It’s not just about the sharing of information or the jotting down of news for the public. Journalism is for the truth. Its first obligation is to the whole truth and nothing but the truth. With truth comes facts; and facts breed opinions, criticism, and debate. Discourse is established and societal advancements can be made with relative ease.
Journalists work in many areas of life, finding and presenting information. However, for the purposes of this manual I define journalists principally as men and women who present that information as news to the audiences of newspapers, magazines, radio or television stations or the Internet. Within these different media, there are specialist tasks for journalists. In large organisations, the journalists may specialise in only one task. In small organisations, each journalist may have to do many different tasks.
The reason for this is the fact that it is essential for different voices and opinions to be conveyed in an effective manner. Hence journalism is a pillar of democracy and free society. The modern world has been changing on a number of fronts. The geo-political scenario, economic landscape and technological perspectives
Journalism is a pivotal part of the public being exposed to information about the happenings of the world (Wilke 2013). Journalists are required to provide an honest depiction of events that would be otherwise hidden in plain sight. With the increase of platforms to receive information, such as online reporting, the public is exposed to a wide variety of inaccurate facts that negatively skews the levels of trust that exists for the press (Richardson 2017 pp. 1-3). It has become harder for journalism to remain as influential as it once was due to the growing distrust from the public (Keane 2013, n.p.).
The job of a journalist is to get as close to the truth of news worthy stories as they possibly can. Journalists provide citizens with valuable information that is needed to make the best decisions about their lives, communities, and their governments. Journalists use a variety of media to distribute their information. Newspapers, television, radio and digital media are most commonly used to present the news to the public. Having access to new various ways of communication in the 20th century can be a positive aspect for journalists as this makes sharing news as easy as ever.
It is often argued that the existence of a democratic society necessitates the existence of information outlets whose duty is to provide the populace with authentic, unbiased and relevant material. Media outlets are thus the most pivotal institutions within society. The obligation of the modern media and its journalists to perform sufficiently as the "fourth estate of democracy" - that is, the vital pillar in maintaining social equality - arguably stopped being fulfilled when media became privately owned. In recent years, rhetoric has triumphed over reality and the general public seem to remain unaware. Owned by media monopolist Rupert Murdoch, popular newspaper "The Courier Mail" is perhaps one of the most biased outlets of all popular newspapers.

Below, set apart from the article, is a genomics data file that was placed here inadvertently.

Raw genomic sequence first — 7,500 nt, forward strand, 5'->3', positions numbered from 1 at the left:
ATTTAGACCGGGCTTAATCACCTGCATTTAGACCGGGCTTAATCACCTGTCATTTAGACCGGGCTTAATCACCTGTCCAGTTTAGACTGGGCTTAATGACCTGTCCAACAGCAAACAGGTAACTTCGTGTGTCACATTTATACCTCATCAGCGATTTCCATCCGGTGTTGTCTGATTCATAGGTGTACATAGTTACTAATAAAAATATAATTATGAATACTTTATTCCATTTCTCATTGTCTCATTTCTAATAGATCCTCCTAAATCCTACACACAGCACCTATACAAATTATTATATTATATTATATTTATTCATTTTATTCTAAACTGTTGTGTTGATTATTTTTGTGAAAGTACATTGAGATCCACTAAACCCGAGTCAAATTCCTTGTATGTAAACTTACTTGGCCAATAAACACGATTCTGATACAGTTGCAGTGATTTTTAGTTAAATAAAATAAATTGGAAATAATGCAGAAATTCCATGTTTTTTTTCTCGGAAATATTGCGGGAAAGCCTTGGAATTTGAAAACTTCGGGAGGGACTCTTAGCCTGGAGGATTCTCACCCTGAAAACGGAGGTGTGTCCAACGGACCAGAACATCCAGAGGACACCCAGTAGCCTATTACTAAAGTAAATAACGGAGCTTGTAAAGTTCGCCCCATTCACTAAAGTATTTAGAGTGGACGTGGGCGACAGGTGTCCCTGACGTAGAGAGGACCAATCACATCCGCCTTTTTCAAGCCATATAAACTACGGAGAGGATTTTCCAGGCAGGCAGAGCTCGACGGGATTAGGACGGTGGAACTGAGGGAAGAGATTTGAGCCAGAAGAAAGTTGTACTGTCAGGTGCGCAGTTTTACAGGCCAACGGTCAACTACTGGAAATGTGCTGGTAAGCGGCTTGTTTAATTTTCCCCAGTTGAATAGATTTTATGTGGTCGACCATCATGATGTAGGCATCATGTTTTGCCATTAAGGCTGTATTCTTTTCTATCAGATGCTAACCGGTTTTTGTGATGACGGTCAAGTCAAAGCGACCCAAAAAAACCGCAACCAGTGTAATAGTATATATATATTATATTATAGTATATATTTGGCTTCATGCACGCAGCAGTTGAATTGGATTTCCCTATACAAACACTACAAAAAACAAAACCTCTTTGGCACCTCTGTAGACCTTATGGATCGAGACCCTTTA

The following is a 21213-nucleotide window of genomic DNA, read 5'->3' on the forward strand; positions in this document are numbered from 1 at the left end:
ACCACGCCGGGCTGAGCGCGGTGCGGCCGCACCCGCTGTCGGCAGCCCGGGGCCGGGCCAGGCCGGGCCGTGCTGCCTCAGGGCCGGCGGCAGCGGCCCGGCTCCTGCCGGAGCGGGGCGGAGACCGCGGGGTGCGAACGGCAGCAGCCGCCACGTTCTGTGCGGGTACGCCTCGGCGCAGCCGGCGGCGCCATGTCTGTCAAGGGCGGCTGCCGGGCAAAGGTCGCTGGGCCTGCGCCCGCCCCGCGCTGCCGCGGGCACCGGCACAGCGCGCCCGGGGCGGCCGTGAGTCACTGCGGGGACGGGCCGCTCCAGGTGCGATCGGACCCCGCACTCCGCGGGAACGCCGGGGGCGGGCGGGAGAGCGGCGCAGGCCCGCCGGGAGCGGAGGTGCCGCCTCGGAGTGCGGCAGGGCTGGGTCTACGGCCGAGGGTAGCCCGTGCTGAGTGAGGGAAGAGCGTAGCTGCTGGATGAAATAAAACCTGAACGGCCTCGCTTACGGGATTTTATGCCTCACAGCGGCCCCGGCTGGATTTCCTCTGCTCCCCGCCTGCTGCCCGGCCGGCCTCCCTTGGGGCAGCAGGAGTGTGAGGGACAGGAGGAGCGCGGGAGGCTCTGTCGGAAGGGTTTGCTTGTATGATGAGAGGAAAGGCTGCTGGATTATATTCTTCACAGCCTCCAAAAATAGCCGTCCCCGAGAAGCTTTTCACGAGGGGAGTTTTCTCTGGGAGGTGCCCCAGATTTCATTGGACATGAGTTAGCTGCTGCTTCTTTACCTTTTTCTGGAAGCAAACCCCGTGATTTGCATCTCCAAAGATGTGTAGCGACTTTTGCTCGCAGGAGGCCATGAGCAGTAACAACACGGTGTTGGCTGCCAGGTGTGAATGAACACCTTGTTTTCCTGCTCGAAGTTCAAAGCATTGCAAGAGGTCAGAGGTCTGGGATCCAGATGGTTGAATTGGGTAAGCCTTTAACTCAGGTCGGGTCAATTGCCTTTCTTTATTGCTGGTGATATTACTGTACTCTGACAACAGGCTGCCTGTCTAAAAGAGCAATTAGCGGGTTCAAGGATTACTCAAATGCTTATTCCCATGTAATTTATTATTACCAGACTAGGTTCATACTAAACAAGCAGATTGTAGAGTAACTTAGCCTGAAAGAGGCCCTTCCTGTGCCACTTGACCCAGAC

Journalism is a competitive field, yet highly rewarding. To be successful as a journalist, you must have a passion for truth and honesty and the nerve to go out and get the story. Keep on reading and learn how to get there. What does a journalist really do? •Process information.
We have entered a hugely multi-direct environment in which 'keeping the doors' to spare clients from the surge of data is no more conceivable. (Bruns 2006) Citizen journalism makes sure to report events or incidences that the mainstream media may otherwise fail to report, especially in remote areas or cities where it is nearly impossible for news team access. The practice of citizen journalism also saves money by implementing the views of unpaid journalists who indirectly become volunteers for adding to actual news reports. Citizen journalism has also strived to provide what real journalism hasn’t been able to provide, coverage of society which leads to building a sense of society. (Kelly
It involves non-professional, un-trained locals reporting on news themselves and using social media as a platform to do so, in a basic sense. These reporters are from outside the mainstream media, certainly not trained or qualified enough to be journalists. “They write and report from their position as citizens, as members of communities, as activists as fans.” (Atton, 2009) The expansion of Twitter and Facebook over the last ten years has made the need for instant reporting an essential part of the news room and citizen journalism has certainly challenged and shaped the future of mainstream media. As Melisa Wall states, however you want to define or label it, “Citizen journalism is now an essential part of news gathering and delivery around the world”. Anyone with access to a
The extent to which citizen journalism has challenged the practice of professional journalism With the popularity of the Internet and the rapid development of all types of mobile communications, citizen journalism has played a crucial role in the development of professional journalism. Storytelling is not only just the right of journalists, but also the right of ordinary citizens to tell stories and publish news in recent years. From the citizen journalism and professional journalism of the respective characteristics of the analysis, they have their own advantages and disadvantages. Analysis on the development trend of citizen news and professional News, they challenge each other and assist each other. Timeliness is one of the challenges to professional journalism.